So what gives? Easy. Hancock is the beneficiary of a watered-down version of Basquiat syndrome, the art world's peculiarly cynical twist on affirmative action. Every so often the forces of hype will pluck a young and promising African-American artist out of obscurity, extol him as an exotic and lionize him all out of proportion. The prototype was the too-much, too-soon career of Jean-Michel Basquiat, who died in 1987 of a heroin overdose. Indeed, some of the people jumping on Hancock's bandwagon are the same ones who promoted Basquiat, including the Times' Roberta Smith. Add the novelty of Hancock's having grown up in Paris, Texas, and you've got chicken-fried multi-culti, an irresistible sideshow in the art world's endless big top.
Some aspects of Basquiat syndrome can be openly and honestly defended; a little tokenism is arguably the least the art world can offer, a small and overdue penance for ignoring black artists. On the other hand, whether affirmative action is needed in the arts is open to question. No less respected a figure than Henry Louis Gates has argued that Black America's influence in the cultural sphere is so pervasive that African-Americans have entered the "cultural mainstream." As Gates puts it, "the point isn't that there are black artists and intellectuals who matter; it's that so many of the artists and intellectuals who matter are black. It's not that the cultural cutting edge has been influenced by black creativity; it's that black creativity, it so often seems today, is the cultural cutting edge."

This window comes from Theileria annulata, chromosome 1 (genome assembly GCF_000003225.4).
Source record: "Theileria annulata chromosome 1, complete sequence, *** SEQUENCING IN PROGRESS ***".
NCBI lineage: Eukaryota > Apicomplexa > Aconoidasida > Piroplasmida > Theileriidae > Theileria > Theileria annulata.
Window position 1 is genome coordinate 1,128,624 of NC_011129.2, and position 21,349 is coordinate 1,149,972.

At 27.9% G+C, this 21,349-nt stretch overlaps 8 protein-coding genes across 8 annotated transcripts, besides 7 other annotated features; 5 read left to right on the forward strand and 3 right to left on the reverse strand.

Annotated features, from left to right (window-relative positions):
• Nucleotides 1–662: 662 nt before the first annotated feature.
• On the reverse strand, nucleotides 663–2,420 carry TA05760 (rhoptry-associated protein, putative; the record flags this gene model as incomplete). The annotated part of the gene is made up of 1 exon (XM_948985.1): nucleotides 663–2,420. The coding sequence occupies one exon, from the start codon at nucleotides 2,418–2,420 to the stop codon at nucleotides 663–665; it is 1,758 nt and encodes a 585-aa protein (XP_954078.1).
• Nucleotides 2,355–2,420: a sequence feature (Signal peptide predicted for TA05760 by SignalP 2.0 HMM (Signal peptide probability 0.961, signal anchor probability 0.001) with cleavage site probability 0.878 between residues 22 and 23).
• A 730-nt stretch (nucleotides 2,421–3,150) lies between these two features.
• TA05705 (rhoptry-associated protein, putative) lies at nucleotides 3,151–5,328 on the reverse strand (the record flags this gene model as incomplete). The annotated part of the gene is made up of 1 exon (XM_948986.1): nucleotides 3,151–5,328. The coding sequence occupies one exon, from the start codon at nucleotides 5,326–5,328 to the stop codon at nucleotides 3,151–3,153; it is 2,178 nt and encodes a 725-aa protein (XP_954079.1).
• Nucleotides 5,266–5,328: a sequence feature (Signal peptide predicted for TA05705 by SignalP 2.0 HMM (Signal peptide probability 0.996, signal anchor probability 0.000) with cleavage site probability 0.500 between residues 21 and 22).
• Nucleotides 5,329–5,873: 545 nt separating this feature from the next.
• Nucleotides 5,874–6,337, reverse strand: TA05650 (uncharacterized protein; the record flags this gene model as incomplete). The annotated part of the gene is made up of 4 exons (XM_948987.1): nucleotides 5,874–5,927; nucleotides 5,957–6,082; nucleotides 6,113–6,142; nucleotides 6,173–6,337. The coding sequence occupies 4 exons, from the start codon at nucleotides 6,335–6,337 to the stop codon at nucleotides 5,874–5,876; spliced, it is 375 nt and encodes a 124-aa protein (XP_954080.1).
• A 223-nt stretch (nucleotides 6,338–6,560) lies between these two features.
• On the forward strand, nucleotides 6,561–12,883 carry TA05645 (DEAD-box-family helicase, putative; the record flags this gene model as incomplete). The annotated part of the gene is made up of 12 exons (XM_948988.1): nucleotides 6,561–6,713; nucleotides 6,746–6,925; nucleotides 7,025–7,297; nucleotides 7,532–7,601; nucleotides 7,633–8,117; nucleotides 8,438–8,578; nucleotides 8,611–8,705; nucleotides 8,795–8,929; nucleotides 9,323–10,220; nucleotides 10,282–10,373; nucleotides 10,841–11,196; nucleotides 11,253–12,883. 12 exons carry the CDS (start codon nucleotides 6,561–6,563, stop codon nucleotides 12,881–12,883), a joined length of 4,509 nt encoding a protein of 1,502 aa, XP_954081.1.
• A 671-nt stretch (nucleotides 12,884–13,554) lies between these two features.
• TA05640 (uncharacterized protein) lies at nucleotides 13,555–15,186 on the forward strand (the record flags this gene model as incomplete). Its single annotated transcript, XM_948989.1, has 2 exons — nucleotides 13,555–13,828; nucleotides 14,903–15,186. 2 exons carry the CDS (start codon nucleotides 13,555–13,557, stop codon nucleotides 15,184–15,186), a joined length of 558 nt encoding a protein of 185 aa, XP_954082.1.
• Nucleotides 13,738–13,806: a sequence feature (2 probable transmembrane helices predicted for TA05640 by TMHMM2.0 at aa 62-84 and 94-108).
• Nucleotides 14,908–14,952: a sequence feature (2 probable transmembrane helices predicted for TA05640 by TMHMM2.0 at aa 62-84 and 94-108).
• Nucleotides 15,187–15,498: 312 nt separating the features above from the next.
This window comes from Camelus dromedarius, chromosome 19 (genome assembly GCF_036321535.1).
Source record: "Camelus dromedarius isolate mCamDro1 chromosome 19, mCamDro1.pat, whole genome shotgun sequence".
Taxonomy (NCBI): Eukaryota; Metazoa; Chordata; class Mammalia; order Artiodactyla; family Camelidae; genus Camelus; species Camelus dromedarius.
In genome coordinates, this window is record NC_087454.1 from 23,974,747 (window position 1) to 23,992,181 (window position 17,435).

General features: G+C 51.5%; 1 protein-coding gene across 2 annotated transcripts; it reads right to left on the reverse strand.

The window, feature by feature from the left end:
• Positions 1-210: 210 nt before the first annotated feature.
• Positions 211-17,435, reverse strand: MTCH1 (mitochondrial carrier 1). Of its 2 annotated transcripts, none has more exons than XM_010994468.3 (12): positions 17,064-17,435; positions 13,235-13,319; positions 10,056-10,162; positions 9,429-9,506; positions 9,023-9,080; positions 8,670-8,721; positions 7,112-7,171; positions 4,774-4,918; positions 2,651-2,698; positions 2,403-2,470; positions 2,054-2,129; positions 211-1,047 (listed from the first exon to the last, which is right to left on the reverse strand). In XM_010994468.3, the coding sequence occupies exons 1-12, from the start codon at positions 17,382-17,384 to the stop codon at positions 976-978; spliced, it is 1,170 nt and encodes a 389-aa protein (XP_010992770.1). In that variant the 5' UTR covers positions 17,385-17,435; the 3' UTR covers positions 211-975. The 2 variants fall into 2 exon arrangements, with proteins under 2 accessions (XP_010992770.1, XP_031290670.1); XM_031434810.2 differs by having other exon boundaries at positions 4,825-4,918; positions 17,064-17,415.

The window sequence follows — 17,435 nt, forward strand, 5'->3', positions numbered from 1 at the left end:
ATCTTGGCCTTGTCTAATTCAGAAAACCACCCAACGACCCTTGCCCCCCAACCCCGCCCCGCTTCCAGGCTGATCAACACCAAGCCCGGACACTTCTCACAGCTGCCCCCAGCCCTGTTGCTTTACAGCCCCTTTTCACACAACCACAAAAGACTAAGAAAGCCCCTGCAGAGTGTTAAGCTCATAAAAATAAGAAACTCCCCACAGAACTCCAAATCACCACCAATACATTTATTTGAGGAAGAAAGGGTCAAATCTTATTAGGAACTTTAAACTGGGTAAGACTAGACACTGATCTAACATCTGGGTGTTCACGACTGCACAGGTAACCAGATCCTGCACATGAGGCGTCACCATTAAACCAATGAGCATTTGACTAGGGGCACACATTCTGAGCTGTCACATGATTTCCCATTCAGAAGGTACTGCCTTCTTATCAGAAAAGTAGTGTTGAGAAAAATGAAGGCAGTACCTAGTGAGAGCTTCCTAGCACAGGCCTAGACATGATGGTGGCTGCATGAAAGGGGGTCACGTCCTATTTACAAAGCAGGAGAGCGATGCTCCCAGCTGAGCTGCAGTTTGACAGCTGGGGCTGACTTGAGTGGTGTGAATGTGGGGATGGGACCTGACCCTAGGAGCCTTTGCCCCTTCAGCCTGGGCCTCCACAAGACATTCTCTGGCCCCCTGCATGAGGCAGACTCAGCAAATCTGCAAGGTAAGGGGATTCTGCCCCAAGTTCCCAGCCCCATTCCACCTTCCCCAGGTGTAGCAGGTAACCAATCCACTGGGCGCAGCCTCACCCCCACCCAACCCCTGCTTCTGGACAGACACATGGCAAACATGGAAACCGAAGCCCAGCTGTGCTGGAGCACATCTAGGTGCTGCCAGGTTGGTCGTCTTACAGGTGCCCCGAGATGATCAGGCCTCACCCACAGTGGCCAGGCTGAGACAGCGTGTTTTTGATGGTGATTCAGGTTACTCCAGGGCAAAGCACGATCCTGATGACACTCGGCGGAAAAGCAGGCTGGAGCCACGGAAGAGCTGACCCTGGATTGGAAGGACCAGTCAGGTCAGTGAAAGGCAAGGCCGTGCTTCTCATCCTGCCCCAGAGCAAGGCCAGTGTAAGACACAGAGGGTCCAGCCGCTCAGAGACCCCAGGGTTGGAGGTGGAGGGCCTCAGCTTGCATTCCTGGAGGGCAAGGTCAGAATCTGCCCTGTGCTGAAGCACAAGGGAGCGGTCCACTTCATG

The problem is, Hancock isn't being presented or evaluated as a black artist--a decision that seems unfair, since he doesn't look like someone whose art is likely to matter or even make sense outside that context. The Modern is trying to have it both ways, presenting Hancock as both a mainstream artist and at the same time as an exotic "other" without acknowledging all that this implies. Describing Hancock as "one of the most exciting discoveries in all my travels," Auping uses language vaguely reminiscent of 19th-century white explorers: "When you are used to looking at a lot of strange art, it's not often you can say you've come across something truly weird. Trent is truly weird."
Actually, Hancock's half-baked narrative and imaginative cast of characters are the only aspects of his work that are truly original. As Hancock explains it in a handout titled "The Life and Death of #1," the story begins "about 50,000 years ago" when "an ape jacked off in a field of flowers," giving birth to "strange, furry heaps residing in wooded areas around the world." These heaps are known as "Mounds," and one of these mounds, alternately known as "the Legend" and "#1," seems to be the last survivor of that once-noble race--a race with which Hancock "shares a psychic bond." "I am ground control, and they are my satellites. I see what they see. I remember things that they did and things that they saw even after they are dead...I will be taking a dump and get a crystal clear image of tree bark."